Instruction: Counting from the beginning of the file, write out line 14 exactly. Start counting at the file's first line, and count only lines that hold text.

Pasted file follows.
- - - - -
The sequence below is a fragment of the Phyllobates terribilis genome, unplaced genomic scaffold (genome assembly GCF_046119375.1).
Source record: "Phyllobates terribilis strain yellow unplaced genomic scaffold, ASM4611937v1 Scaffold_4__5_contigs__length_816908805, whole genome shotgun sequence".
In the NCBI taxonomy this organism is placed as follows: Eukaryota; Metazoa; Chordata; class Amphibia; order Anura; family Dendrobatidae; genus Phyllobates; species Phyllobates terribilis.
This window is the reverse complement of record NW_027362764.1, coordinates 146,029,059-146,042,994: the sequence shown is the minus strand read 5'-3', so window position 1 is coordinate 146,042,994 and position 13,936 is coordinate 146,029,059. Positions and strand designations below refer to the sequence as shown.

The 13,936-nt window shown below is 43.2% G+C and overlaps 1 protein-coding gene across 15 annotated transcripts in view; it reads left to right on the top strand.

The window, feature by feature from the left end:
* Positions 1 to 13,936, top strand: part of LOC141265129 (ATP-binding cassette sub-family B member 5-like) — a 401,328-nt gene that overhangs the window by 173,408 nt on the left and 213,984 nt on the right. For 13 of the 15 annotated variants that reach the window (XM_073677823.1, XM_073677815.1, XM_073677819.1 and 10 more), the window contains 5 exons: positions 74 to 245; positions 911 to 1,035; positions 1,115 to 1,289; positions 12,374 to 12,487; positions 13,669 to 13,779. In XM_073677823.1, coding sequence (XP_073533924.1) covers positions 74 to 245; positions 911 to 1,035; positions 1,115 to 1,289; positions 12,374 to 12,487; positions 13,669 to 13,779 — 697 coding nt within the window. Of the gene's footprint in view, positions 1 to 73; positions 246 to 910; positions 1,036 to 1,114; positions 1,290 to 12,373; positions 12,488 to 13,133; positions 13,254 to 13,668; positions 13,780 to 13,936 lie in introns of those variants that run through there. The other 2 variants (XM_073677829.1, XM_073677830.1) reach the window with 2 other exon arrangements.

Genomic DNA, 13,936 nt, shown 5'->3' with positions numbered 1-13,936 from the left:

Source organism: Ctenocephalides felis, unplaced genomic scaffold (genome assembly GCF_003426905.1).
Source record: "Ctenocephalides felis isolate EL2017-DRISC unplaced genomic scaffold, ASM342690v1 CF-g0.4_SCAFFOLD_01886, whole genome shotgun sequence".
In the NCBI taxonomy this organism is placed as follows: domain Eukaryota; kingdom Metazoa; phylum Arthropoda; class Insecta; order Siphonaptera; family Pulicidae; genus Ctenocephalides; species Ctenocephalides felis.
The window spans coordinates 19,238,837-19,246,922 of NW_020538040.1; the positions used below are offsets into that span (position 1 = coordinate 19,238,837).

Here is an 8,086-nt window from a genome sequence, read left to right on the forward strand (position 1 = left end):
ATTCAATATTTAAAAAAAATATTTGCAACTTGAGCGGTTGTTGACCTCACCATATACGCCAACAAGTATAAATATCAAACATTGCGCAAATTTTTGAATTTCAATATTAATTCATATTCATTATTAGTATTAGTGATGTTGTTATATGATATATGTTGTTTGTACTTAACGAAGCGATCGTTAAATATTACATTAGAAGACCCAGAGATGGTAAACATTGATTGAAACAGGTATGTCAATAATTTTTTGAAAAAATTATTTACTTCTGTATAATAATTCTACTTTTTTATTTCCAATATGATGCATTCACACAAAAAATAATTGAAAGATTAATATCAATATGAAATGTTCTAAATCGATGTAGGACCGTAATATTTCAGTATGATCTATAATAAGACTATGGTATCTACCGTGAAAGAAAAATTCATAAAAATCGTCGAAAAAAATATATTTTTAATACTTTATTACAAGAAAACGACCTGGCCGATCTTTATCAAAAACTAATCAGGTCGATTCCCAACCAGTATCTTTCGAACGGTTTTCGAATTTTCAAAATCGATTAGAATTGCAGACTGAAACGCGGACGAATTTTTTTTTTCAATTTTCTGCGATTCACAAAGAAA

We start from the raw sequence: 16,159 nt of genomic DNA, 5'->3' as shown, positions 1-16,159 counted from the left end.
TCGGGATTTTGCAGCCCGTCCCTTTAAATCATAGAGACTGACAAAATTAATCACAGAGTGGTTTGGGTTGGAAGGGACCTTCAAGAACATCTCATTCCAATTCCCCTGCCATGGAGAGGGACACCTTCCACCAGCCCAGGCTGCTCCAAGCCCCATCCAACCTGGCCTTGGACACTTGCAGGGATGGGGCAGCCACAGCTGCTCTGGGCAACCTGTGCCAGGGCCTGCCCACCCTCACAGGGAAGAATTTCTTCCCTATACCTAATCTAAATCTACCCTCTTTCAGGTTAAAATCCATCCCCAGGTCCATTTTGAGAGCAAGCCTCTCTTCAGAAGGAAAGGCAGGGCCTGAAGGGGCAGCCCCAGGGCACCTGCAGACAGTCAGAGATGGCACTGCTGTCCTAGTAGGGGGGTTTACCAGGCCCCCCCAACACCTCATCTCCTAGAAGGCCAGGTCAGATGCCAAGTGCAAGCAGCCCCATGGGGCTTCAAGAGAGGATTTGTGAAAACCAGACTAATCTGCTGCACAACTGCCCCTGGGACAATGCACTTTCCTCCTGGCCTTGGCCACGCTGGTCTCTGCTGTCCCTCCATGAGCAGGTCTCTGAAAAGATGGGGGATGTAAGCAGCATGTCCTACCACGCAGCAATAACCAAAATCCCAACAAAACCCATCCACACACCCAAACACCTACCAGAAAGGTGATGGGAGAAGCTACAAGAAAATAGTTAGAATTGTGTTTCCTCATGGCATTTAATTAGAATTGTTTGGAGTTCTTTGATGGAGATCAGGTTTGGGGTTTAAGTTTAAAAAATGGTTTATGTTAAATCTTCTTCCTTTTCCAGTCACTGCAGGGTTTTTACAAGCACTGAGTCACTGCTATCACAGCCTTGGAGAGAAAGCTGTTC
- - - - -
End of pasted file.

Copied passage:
ATTCAATATTTAAAAAAAATATTTGCAACTTGAGCGGTTGTTGACCTCACCATATACGCCAACAAGTATAAATATCAAACATTGCGCAAATTTTTGAATTTCAATATTAATTCATATTCATTATTAGTATTAGTGATGTTGTTATATGATATATGTTGTTTGTACTTAACGAAGCGATCGTTAAATATTACATTAGAAGACCCAGAGATGGTAAACATTGATTGAAACAGGTATGTCAATAATTTTTTGAAAAAATTATTTACTTCTGTATAATAATTCTACTTTTTTATTTCCAATATGATGCATTCACACAAAAAATAATTGAAAGATTAATATCAATATGAAATGTTCTAAATCGATGTAGGACCGTAATATTTCAGTATGATCTATAATAAGACTATGGTATCTACCGTGAAAGAAAAATTCATAAAAATCGTCGAAAAAAATATATTTTTAATACTTTATTACAAGAAAACGACCTGGCCGATCTTTATCAAAAACTAATCAGGTCGATTCCCAACCAGTATCTTTCGAACGGTTTTCGAATTTTCAAAATCGATTAGAATTGCAGACTGAAACGCGGACGAATTTTTTTTTTCAATTTTCTGCGATTCACAAAGAAA